Various resources exist to provide financial, medical and educational assistance to deaf/hard of hearing students and individuals, from state and federal government agencies to nonprofit organizations. These resources can be helpful when it comes to helping our students pursue a meaningful career and obtain the assistive technology they need. As my students enter their senior year, one of the things I want to make sure that they are educated about includes financial assistance for them as they leave the K-12 system and become independent adults. I also want to make sure that family members know these options as well as they prepare for their children to become legal adults. In addition, for my younger kids, I want to make sure that the parents are aware of different funding options that are available to them, as parents of children with hearing loss.
I recently came across this blog post from Bankrate, outlining some options for students and families. With permission, I'm sharing some of their information.
Some 48 million people in the U.S. have some degree of hearing loss, the Hearing Loss Association of America reports. And the number with moderate or greater hearing loss is expected to double by 2060, according to Johns Hopkins researchers. Based on data from the Centers for Disease Control and other government and advocacy organizations, key statistics include:
I have many families that qualify for SSI. When my student turns 18, then these benefits may be able to go directly to them. Deaf/hard of hearing individuals who have limited income and resources may qualify for Supplemental Security Income (SSI), which is also administered by the Social Security Administration. The program provides monthly payments to cover things such as food, clothing and housing.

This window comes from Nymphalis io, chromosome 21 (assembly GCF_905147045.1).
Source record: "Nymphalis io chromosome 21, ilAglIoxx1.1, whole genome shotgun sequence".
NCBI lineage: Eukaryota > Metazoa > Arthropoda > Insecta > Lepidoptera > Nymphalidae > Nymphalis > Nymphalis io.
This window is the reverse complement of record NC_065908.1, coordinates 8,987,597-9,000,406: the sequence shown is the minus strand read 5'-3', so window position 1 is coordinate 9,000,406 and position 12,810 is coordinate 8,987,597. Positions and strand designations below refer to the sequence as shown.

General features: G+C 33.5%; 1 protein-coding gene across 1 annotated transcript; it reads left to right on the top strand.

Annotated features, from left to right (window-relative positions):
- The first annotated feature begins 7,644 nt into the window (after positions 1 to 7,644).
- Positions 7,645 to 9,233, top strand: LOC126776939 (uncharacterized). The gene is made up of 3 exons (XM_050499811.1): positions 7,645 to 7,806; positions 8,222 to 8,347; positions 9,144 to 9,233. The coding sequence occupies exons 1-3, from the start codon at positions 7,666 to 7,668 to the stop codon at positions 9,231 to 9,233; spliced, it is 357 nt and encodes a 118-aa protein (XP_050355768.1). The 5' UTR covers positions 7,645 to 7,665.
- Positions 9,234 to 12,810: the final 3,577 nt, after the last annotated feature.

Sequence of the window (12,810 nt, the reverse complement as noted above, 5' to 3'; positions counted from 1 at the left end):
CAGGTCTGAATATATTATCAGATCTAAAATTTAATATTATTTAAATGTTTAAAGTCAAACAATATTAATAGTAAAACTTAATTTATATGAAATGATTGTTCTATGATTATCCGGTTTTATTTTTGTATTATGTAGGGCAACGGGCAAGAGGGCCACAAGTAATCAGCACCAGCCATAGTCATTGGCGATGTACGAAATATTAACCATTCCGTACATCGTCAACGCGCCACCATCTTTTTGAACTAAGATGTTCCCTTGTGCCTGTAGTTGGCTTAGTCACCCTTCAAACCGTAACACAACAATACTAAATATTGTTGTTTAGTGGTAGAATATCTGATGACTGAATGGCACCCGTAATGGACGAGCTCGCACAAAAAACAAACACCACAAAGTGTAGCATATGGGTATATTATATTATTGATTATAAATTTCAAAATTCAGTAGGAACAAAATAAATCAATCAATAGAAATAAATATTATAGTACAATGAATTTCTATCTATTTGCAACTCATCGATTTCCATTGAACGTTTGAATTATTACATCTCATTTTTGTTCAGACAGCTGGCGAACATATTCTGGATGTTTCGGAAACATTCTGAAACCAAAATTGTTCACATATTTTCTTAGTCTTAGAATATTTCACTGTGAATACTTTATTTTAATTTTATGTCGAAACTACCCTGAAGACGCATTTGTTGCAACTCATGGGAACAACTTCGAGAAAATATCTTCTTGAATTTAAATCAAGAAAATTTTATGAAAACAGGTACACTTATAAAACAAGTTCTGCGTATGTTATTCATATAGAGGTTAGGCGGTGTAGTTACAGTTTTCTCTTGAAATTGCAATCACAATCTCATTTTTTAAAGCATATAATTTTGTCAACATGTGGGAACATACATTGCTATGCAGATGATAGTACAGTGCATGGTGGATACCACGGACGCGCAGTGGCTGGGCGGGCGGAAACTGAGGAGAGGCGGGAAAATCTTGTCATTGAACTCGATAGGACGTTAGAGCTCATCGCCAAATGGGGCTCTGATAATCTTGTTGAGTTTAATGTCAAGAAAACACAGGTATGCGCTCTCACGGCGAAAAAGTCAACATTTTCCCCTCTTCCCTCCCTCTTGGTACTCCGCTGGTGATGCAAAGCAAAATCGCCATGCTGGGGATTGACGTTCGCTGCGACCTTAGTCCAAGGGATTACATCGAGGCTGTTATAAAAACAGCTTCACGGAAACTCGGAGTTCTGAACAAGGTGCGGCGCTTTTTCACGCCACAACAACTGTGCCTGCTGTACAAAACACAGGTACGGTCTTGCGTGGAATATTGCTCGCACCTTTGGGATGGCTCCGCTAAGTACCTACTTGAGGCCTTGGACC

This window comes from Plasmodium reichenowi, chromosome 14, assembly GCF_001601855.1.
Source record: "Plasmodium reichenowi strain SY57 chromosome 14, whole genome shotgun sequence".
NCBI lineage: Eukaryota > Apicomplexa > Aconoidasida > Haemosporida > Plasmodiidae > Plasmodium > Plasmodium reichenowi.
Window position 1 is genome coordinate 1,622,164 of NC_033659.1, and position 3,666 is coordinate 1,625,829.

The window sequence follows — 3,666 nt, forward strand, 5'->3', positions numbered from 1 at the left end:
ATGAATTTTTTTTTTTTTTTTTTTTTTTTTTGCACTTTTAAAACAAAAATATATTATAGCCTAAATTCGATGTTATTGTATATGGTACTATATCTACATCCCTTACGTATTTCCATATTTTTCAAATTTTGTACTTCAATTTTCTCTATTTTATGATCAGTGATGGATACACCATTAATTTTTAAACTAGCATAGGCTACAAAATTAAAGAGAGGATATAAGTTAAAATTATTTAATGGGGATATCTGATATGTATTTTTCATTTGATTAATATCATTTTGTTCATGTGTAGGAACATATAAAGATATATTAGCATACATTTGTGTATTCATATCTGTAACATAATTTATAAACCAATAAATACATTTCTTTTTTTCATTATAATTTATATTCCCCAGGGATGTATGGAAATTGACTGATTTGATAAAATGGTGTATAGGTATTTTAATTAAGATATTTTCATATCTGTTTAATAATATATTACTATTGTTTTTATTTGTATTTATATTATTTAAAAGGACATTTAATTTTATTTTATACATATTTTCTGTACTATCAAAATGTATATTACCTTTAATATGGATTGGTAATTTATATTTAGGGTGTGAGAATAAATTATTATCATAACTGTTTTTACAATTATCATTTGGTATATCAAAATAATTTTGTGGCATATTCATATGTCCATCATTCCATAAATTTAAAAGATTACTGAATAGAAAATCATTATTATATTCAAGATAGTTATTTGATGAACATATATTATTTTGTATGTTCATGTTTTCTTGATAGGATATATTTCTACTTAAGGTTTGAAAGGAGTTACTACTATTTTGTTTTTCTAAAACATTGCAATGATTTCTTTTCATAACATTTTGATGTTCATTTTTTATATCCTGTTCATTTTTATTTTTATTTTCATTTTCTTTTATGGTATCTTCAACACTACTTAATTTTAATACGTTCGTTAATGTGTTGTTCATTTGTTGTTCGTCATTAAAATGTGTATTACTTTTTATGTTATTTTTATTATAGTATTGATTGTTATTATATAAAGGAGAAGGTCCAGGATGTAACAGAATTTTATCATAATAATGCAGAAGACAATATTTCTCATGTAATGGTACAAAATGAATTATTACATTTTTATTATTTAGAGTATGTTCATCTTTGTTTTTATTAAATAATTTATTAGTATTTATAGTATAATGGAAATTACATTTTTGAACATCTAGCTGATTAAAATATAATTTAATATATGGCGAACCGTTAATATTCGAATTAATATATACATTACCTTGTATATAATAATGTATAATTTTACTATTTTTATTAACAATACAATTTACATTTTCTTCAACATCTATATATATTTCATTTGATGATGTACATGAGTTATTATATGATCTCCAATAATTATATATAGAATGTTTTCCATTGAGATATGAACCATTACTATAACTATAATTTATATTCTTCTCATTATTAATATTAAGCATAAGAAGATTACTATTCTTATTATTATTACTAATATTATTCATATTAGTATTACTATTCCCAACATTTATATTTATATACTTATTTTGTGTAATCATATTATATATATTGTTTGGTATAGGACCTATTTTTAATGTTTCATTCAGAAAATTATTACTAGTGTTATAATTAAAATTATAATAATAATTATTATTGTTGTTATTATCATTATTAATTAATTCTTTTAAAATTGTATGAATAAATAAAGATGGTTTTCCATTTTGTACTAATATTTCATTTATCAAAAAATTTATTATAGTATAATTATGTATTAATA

The deaf and hard of hearing can also turn to state agencies for assistance with receiving hearing aids, assistive technology and rehabilitation services. I live in Wisconsin and work primarily with ODHH (the Office for the Deaf and Hard of Hearing) and DVR (Division of Vocational Rehab). While the scope of services differs from state to state, these programs provide a variety of valuable services. Among the functions are advocacy, information gathering and dissemination, referral to appropriate agencies, interpreting services, state-wide planning, job placement and development. There are approximately 38 state agencies of the deaf and hard of hearing.
In some states, Medicaid covers hearing services for low-income children and adults such as hearing aids, cochlear implants and hearing exams. Eligibility and coverage vary among states.
Through state-run Telephone Equipment Distribution Programs, DHH students and individuals can receive free or low-cost telephone equipment with assistive technology to improve phone access. It's important and helpful to note that with the expansion of cell phone use and blue tooth capabilities, more options qualify for this program in some states. In Wisconsin, students with mild to profound hearing loss can receive a significant voucher every 4 years. There is no age limit and equipment that hooks to your phone like alarm clocks and alerting technology qualify. Not all states are as generous, but it's definitely worth looking into!
Many family members do not know of the available financial assistance programs available to them or how to get assistance for their children. When your students turn 18, they may be eligible for funds that can support them as they transition out of the K-12 system to independent living. Hopefully, this post will help you navigate some of these options so you can empower your students and their families with the options that are available to them!
To read the original article from Bankrate, go to https://www.bankrate.com/banking/savings/financial-guide-for-deaf-and-hard-of-hearing/.
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